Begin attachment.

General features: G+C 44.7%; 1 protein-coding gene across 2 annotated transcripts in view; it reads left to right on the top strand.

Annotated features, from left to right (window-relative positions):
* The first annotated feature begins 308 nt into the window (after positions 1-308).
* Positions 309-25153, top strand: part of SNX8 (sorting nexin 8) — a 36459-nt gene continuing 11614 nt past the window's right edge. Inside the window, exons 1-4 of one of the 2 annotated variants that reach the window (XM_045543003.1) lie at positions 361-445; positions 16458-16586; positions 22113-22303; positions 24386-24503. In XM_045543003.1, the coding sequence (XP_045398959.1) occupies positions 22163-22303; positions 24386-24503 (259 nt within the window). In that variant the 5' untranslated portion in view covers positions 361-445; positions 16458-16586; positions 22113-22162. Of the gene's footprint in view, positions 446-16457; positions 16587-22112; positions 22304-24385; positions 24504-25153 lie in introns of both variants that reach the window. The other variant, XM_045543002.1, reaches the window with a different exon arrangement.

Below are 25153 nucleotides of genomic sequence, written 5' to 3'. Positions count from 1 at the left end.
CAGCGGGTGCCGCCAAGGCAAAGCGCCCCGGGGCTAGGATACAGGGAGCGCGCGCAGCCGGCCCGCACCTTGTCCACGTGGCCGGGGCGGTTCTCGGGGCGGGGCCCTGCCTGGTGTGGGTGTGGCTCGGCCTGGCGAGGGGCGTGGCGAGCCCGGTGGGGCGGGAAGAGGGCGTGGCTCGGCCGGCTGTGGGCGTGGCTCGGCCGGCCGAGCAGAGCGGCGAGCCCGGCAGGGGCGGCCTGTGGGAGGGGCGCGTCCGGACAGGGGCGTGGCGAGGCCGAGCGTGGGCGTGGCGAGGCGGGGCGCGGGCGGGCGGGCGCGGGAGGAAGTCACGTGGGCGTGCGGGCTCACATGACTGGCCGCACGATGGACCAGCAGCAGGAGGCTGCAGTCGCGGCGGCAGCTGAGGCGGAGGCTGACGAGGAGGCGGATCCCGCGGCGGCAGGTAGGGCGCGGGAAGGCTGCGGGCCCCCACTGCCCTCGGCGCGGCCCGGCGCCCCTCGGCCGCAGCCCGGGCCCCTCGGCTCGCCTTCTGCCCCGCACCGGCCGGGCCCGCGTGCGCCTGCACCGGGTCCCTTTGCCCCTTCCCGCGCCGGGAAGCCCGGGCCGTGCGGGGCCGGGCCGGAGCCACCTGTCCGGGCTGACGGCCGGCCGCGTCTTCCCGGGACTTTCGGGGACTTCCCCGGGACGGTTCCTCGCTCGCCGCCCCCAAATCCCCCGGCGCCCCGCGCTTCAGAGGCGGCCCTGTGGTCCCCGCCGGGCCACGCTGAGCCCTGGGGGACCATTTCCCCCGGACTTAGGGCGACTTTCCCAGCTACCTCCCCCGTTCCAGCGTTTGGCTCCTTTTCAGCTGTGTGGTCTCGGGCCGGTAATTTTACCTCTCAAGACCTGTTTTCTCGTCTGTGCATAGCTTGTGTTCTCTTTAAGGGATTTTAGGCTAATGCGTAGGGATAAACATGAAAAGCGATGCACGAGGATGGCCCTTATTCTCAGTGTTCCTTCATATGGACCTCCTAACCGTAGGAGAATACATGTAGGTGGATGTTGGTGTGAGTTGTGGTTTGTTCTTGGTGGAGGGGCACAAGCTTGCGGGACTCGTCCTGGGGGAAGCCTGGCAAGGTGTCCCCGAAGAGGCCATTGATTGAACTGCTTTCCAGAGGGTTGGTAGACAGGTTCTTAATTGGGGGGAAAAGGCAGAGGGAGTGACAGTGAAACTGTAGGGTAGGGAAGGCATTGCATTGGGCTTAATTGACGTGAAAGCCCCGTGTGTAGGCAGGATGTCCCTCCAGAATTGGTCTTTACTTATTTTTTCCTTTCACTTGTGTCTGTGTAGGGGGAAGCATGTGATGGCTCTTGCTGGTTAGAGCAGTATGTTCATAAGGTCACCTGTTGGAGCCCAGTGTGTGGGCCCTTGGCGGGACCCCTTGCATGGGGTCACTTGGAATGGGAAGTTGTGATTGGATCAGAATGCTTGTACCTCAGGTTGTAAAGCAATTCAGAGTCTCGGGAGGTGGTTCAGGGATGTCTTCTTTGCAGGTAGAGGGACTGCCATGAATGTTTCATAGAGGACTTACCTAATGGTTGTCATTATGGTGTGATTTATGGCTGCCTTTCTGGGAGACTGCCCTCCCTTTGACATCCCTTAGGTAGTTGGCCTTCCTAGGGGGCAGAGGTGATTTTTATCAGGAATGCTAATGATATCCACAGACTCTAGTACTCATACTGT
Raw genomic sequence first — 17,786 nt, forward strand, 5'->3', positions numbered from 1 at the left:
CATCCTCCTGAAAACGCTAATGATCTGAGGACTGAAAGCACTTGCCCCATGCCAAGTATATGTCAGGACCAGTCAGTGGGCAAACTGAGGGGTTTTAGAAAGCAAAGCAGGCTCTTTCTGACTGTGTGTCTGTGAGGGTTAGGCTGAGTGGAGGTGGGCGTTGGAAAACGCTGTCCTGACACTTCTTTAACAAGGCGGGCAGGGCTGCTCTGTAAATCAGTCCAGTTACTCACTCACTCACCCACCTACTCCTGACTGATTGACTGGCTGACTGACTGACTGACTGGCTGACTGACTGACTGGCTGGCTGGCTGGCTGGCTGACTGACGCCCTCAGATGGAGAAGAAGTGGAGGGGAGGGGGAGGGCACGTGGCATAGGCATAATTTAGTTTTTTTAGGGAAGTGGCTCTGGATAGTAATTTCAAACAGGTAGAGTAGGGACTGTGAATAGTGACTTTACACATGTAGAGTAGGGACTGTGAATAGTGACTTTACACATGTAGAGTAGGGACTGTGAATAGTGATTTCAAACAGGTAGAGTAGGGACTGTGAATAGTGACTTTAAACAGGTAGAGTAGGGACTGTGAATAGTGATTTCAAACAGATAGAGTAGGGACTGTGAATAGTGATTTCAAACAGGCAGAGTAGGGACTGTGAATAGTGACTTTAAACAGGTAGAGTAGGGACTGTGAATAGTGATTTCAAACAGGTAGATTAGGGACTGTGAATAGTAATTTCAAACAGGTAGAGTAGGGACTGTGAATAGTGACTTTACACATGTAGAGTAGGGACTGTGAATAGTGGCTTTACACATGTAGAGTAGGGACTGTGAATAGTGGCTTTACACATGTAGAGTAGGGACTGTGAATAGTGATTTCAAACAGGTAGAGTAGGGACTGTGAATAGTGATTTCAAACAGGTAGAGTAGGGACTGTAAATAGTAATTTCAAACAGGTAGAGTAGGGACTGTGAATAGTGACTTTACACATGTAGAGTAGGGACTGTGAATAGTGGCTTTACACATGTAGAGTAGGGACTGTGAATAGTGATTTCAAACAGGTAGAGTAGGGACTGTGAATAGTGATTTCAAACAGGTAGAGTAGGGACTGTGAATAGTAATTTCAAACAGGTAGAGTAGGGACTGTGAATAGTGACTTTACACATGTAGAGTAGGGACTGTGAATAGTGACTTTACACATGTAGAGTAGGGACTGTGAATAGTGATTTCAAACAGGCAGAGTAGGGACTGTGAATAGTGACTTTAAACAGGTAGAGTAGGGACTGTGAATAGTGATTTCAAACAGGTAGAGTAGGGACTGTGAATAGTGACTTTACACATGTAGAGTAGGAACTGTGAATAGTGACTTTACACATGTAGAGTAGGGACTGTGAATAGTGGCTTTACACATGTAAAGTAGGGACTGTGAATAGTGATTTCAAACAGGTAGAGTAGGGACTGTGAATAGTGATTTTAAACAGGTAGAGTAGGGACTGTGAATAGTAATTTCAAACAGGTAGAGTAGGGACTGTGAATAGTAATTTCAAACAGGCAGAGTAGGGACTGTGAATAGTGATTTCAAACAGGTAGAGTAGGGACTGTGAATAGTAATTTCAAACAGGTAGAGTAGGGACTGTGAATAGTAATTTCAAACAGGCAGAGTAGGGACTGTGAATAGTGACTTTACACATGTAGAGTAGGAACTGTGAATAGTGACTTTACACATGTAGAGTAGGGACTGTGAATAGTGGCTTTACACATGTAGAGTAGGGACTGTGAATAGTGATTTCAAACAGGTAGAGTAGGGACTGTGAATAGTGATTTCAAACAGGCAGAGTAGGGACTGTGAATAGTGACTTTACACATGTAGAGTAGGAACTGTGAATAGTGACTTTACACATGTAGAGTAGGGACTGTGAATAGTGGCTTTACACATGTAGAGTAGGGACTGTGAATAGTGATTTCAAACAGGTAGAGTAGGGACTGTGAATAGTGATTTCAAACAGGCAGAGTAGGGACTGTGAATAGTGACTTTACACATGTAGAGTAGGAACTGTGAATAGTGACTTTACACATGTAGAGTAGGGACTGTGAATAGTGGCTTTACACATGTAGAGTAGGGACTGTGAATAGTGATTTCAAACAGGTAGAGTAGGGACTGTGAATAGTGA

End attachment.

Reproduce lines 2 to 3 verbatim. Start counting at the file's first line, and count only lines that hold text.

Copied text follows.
Annotated features, from left to right (window-relative positions):
* The first annotated feature begins 308 nt into the window (after positions 1-308).